Davide Tardozzi To Join BMW's WSBK Team?

At the last round of MotoGP at Valencia this year, Ducati announced a double-whammy of team manager losses: MotoGP team boss and sponsorship generator Livio Suppo announced he would be moving on to Honda for the 2010 season as their Racing Marketing Manager, while at the same time, WSBK boss Davide Tardozzi told the world that he would be leaving the World Superbike squad in search of a new challenge.

That challenge has been found in Germany, according to the leading Italian magazine Motosprint. Though the contracts still remain to be signed, Tardozzi is said to be joining BMW to manage their ambitious World Superbike project. The move will see Tardozzi reunited with two former pupils of his, the Italian having already has both Troy Corser and Ruben Xaus under his wing in previous years at Ducati. Tardozzi will not be the only reinforcement that BMW is bringing in from Ducati, though, as Michel Fabrizio's track engineer Max Bertolini will also be joining the Bavarian team. The loss of Bertolini will be a blow for for Xerox Ducati rider Michel Fabrizio, to whom Bertolini was much more than just an engineer.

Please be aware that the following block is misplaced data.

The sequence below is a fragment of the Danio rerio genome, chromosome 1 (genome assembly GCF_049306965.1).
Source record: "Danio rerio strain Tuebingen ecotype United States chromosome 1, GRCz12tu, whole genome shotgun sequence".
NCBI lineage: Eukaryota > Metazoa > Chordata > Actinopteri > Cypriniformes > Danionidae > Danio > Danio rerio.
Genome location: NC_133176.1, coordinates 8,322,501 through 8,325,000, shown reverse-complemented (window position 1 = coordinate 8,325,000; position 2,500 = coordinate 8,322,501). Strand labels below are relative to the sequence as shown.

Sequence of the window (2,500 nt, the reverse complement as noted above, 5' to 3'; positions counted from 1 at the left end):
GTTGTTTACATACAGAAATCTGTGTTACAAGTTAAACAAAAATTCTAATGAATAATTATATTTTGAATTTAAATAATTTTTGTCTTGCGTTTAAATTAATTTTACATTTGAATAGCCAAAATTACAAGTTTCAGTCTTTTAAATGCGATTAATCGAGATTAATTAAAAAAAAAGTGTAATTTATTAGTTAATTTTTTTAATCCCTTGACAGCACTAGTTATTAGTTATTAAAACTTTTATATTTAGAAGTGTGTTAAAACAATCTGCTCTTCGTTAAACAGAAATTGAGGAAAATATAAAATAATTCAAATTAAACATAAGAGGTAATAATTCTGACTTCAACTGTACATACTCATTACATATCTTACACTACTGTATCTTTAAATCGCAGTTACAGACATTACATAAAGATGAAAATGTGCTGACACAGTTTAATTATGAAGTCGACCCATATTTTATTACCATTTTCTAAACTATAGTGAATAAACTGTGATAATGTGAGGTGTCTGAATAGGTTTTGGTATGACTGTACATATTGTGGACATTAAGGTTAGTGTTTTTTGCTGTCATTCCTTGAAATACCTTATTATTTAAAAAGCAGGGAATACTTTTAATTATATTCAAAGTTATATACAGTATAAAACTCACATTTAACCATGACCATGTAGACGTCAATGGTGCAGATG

There can be no doubt that Tardozzi's move to BMW is just the kind of challenge the Italian spoke of when he announced he was leaving Ducati. Tardozzi's resignation was met with surprise, and not a little cynicism. Tardozzi's primary motivation for leaving Ducati's WSBK team was thought to have been to move up a series and take over the place vacated by Livio Suppo in the MotoGP team. When that failed to materialize, paddock scuttlebutt went, Tardozzi was left empty handed. The move to BMW seems to put the lie to these rumors, though.

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I wonder when BMW will start with fresh, new, unfearful riders as it seems they have a consistent developper team with Corser/Xaus but miss extrovert sons of a gun that will fight for inches...I guess Tardozzi will have his say in that area too.

But look at who is available and of those folks who is willing to ride a newer bike. The list thins out. Of those remaining on the list I think Corser and Xaus are the better choices. Consistency over the development years is invaluable. And young, hungry and little experience is not a feature list they should even look at. If they are still essentially making the bike as they go along, I think they'd be doing a disservice to a young rider by trying to teach them how to ride a rapidly changing machine. The BMW methodical approach may not be exciting.